(Catechetical Lecture 22)

- St. Cyril of Jerusalem d. 386 (source:

Tuesday, March 17, 2009

St. Patrick, Bishop, Confessor

For there is no other God, nor ever was before, nor shall be hereafter, but God the Father, unbegotten and without beginning, in whom all things began, whose are all things, as we have been taught;and his son Jesus Christ, who manifestly always existed with the Father, before the beginning of time in the spirit with the Father,indescribably begotten before all things, and all things visible and invisible were made by him. He was made man, conquered death and was received into Heaven, to the Father who gave him all power over every name in Heaven and on Earth and in Hell, so that every tongue should confess that Jesus Christ is Lord and God, in whom we believe. And we look to his imminent coming again, the judge of the living and the dead, who will render to each according to his deeds. And he poured out his Holy Spirit on us in abundance, the gift and pledge of immortality, which makes the believers and the obedient into sons of God and co-heirs of Christ who is revealed, and we worship one God in the Trinity of holy name.

- St. Patrick, d. 464 (from the "Confessio", par. 4, source: CIN)

Wednesday, March 11, 2009

A Catholic Confession

"When I come before the judgment throne, I will plead the promise of God in the shed blood of Jesus Christ. I will not plead any work I have done, although I will thank God that he has enabled me to do some good. I will plead no merits other than the merits of Christ, knowing that the merits of Mary and the saints are all from him; and for their company, their example, and their prayers through my earthly life I will give everlasting thanks. I will not plead that I had faith, for sometimes I was unsure of my faith, and in any event that would be to turn faith into a meritorious work of my own. I will not plead that I held the correct understanding of "justification by faith alone," although I will thank God that he led me to know ever more fully the great truth that much misunderstood doctrine was intended to protect. Whatever little growth in holiness I have experienced, whatever strength I have received from the company of the saints, whatever understanding I have attained of God and his ways . . . these and all other gifts I will bring gratefully to the throne. But in seeking entry to that heavenly kingdom, I will, with Dysmas, look to Christ and Christ alone."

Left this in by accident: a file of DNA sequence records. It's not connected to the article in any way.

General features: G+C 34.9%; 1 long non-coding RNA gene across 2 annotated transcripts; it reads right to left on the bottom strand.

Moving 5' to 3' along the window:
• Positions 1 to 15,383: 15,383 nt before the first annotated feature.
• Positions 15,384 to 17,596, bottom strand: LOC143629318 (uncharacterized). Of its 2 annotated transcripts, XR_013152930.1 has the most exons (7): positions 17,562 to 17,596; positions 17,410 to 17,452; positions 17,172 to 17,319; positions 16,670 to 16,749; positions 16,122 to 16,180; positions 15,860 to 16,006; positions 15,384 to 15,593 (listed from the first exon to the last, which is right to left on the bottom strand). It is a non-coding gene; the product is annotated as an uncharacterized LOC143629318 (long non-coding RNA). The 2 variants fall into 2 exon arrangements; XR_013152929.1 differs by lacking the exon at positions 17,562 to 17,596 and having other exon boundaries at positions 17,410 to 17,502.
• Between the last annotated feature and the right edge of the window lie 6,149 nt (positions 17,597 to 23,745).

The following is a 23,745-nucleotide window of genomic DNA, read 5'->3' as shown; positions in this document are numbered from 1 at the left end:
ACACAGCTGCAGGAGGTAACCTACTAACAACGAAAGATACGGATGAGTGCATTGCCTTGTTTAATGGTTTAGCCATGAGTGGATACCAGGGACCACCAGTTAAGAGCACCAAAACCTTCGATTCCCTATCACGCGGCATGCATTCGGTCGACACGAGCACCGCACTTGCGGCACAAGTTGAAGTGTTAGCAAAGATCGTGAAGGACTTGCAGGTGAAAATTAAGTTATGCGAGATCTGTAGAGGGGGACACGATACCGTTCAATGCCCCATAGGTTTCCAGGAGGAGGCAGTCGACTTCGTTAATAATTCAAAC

- Richard John Neuhaus (from his book Death on a Friday Afternoon: Meditations on the Last Words of Jesus from the Cross, cited in the journal Touchstone, March 2009, p. 6)

Tuesday, March 10, 2009

Forty Martyrs of Sebaste

"The eloquence of the greatest orators, and the wisdom of the philosophers were struck dumb: the very tyrants and judges stood amazed and were not able to find words to express their admiration, when they beheld the faith, the cheerfulness and constancy of the holy martyrs in their sufferings. But what excuse shall we allege in the tremendous judgment, who, without meeting with such cruel persecution and torments, are so remiss and slothful in maintaining the spiritual life of our souls, and the charity of God! What shall we do in that terrible day when the holy martyrs, placed near the throne of God, with great confidence shall display their glorious scars, the proofs of their fidelity? What shall we then show? shall we produce our love for God? true faith? a disengagement of our affections from earthly things? souls freed from the tyranny of the passions? retirement and peace of mind? meekness? alms-deeds and compassion? holy and pure prayer? sincere compunction? watching and tears? Happy shall he be whom these works shall attend. He shall then be the companion of the martyrs, and shall appear with the same confidence before Christ and his angels. We beseech you, O most holy martyrs, who cheerfully suffered torments and death for his love, and are now more familiarly united to him, that you intercede with God for us slothful and wretched sinners, that he bestow on us the grace of Christ, by which we may be enlightened and enabled to love him."

St. Ephrem (source: